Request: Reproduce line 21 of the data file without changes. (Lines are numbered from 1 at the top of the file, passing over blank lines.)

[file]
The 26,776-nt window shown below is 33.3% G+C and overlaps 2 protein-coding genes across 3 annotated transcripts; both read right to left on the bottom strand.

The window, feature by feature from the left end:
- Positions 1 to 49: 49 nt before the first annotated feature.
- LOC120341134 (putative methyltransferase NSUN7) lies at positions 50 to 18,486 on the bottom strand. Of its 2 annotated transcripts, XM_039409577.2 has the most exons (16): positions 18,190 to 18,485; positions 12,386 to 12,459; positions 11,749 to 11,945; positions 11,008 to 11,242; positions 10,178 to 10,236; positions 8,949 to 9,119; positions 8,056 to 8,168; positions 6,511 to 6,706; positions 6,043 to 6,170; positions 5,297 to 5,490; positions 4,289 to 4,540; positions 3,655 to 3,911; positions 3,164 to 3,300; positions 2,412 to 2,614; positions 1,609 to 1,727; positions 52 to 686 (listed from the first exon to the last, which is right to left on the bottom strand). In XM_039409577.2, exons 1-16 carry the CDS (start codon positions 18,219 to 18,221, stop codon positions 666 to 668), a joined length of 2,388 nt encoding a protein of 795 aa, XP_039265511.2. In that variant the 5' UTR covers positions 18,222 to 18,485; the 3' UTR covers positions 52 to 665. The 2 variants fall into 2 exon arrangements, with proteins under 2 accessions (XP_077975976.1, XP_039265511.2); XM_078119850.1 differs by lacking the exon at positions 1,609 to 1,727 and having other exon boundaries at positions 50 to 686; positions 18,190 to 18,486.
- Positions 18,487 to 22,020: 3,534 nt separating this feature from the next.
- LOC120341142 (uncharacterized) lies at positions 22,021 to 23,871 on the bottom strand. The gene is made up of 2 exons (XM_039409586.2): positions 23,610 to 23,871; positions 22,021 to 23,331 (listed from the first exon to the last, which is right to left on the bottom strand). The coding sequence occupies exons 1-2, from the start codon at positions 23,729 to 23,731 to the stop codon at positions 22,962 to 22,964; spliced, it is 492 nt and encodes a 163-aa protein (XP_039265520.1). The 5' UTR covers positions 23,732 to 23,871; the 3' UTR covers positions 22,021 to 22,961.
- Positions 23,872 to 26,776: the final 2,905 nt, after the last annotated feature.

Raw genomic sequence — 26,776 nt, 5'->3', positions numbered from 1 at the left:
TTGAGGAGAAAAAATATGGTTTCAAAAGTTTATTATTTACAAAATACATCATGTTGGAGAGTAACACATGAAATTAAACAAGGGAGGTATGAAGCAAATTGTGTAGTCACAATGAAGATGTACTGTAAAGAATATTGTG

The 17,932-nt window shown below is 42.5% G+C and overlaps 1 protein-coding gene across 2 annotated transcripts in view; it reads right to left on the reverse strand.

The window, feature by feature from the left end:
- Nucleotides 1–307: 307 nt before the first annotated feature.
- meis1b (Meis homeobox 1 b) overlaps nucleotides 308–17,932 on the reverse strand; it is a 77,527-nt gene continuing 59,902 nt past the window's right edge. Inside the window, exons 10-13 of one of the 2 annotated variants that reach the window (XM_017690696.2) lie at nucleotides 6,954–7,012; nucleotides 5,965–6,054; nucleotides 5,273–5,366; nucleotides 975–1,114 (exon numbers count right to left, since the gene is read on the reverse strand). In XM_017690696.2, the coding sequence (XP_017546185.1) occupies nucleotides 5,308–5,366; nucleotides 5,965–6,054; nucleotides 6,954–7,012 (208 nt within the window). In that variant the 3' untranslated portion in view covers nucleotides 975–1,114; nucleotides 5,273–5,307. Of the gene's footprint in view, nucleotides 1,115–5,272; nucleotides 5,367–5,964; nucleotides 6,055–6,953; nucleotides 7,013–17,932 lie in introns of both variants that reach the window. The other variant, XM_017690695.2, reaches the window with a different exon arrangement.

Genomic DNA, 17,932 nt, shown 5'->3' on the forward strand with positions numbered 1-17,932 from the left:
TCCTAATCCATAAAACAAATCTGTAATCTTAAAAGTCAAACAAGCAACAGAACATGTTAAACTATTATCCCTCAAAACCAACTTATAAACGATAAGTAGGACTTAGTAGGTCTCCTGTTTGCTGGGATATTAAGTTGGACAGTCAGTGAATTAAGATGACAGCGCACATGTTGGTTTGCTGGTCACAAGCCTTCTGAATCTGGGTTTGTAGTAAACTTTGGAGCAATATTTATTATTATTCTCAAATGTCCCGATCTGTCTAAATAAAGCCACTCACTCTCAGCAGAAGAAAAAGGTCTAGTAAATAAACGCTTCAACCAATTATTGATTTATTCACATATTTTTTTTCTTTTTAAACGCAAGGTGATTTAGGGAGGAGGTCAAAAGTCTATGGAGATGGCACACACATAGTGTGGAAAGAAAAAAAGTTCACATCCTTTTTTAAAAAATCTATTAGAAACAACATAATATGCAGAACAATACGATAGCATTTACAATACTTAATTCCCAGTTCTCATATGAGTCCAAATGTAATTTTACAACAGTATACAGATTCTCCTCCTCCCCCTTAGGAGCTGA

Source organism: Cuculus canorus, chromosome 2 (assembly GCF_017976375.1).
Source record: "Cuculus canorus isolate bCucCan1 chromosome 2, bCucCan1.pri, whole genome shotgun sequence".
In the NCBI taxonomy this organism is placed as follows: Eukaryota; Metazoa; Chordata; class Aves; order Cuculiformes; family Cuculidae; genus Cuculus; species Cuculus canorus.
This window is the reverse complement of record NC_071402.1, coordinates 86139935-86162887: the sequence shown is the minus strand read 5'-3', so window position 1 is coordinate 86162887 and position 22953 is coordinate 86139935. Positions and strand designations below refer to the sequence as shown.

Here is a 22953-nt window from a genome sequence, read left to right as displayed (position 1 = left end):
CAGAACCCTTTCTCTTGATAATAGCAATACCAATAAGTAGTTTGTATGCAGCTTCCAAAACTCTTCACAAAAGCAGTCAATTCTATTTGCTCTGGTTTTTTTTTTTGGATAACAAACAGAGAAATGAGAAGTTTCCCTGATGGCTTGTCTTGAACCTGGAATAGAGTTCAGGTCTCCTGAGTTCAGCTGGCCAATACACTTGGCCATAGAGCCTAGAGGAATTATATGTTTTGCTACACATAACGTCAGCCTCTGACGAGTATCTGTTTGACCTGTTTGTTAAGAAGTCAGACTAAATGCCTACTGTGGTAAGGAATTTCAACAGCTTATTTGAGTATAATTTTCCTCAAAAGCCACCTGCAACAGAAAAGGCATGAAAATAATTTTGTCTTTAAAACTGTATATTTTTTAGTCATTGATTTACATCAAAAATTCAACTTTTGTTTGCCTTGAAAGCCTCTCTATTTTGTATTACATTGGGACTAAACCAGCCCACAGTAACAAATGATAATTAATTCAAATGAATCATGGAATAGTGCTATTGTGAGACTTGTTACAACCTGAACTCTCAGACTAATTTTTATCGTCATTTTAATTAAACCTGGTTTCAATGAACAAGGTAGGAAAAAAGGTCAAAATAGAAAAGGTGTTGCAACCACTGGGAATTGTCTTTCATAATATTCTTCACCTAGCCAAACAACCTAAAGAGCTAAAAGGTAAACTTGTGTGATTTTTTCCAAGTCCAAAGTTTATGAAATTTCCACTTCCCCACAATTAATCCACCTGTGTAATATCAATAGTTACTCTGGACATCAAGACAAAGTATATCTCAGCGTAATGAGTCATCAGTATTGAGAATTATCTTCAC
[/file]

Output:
CAGAACCCTTTCTCTTGATAATAGCAATACCAATAAGTAGTTTGTATGCAGCTTCCAAAACTCTTCACAAAAGCAGTCAATTCTATTTGCTCTGGTTTTTTTTTTTGGATAACAAACAGAGAAATGAGAAGTTTCCCTGATGGCTTGTCTTGAACCTGGAATAGAGTTCAGGTCTCCTGAGTTCAGCTGGCCAATACACTTGGCCATAGAGCCTAGAGGAATTATATGTTTTGCTACACATAACGTCAGCCTCTGACGAGTATCTGTTTGACCTGTTTGTTAAGAAGTCAGACTAAATGCCTACTGTGGTAAGGAATTTCAACAGCTTATTTGAGTATAATTTTCCTCAAAAGCCACCTGCAACAGAAAAGGCATGAAAATAATTTTGTCTTTAAAACTGTATATTTTTTAGTCATTGATTTACATCAAAAATTCAACTTTTGTTTGCCTTGAAAGCCTCTCTATTTTGTATTACATTGGGACTAAACCAGCCCACAGTAACAAATGATAATTAATTCAAATGAATCATGGAATAGTGCTATTGTGAGACTTGTTACAACCTGAACTCTCAGACTAATTTTTATCGTCATTTTAATTAAACCTGGTTTCAATGAACAAGGTAGGAAAAAAGGTCAAAATAGAAAAGGTGTTGCAACCACTGGGAATTGTCTTTCATAATATTCTTCACCTAGCCAAACAACCTAAAGAGCTAAAAGGTAAACTTGTGTGATTTTTTCCAAGTCCAAAGTTTATGAAATTTCCACTTCCCCACAATTAATCCACCTGTGTAATATCAATAGTTACTCTGGACATCAAGACAAAGTATATCTCAGCGTAATGAGTCATCAGTATTGAGAATTATCTTCAC